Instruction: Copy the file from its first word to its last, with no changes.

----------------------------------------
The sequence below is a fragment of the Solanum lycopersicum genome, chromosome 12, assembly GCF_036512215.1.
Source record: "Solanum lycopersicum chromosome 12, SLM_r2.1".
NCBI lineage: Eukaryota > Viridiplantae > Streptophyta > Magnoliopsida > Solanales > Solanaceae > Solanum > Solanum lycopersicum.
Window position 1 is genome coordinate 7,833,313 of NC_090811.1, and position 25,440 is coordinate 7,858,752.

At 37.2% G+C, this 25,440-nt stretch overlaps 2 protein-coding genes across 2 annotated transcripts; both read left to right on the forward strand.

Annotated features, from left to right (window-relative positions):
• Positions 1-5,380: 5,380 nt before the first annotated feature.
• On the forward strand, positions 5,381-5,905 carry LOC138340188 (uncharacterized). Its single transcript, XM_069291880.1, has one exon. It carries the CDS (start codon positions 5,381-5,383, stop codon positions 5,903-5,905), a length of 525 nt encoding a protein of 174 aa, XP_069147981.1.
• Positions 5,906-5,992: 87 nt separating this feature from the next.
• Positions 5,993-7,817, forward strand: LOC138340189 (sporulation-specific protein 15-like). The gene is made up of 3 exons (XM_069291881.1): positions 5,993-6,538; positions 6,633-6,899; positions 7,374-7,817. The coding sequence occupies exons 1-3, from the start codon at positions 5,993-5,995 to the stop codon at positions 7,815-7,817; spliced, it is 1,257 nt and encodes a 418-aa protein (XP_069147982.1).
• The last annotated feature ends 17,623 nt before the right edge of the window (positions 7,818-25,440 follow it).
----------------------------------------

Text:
The sequence below is a fragment of the Solanum lycopersicum genome, chromosome 12, assembly GCF_036512215.1.
Source record: "Solanum lycopersicum chromosome 12, SLM_r2.1".
NCBI lineage: Eukaryota > Viridiplantae > Streptophyta > Magnoliopsida > Solanales > Solanaceae > Solanum > Solanum lycopersicum.
Window position 1 is genome coordinate 7,833,313 of NC_090811.1, and position 25,440 is coordinate 7,858,752.

At 37.2% G+C, this 25,440-nt stretch overlaps 2 protein-coding genes across 2 annotated transcripts; both read left to right on the forward strand.

Annotated features, from left to right (window-relative positions):
• Positions 1-5,380: 5,380 nt before the first annotated feature.
• On the forward strand, positions 5,381-5,905 carry LOC138340188 (uncharacterized). Its single transcript, XM_069291880.1, has one exon. It carries the CDS (start codon positions 5,381-5,383, stop codon positions 5,903-5,905), a length of 525 nt encoding a protein of 174 aa, XP_069147981.1.
• Positions 5,906-5,992: 87 nt separating this feature from the next.
• Positions 5,993-7,817, forward strand: LOC138340189 (sporulation-specific protein 15-like). The gene is made up of 3 exons (XM_069291881.1): positions 5,993-6,538; positions 6,633-6,899; positions 7,374-7,817. The coding sequence occupies exons 1-3, from the start codon at positions 5,993-5,995 to the stop codon at positions 7,815-7,817; spliced, it is 1,257 nt and encodes a 418-aa protein (XP_069147982.1).
• The last annotated feature ends 17,623 nt before the right edge of the window (positions 7,818-25,440 follow it).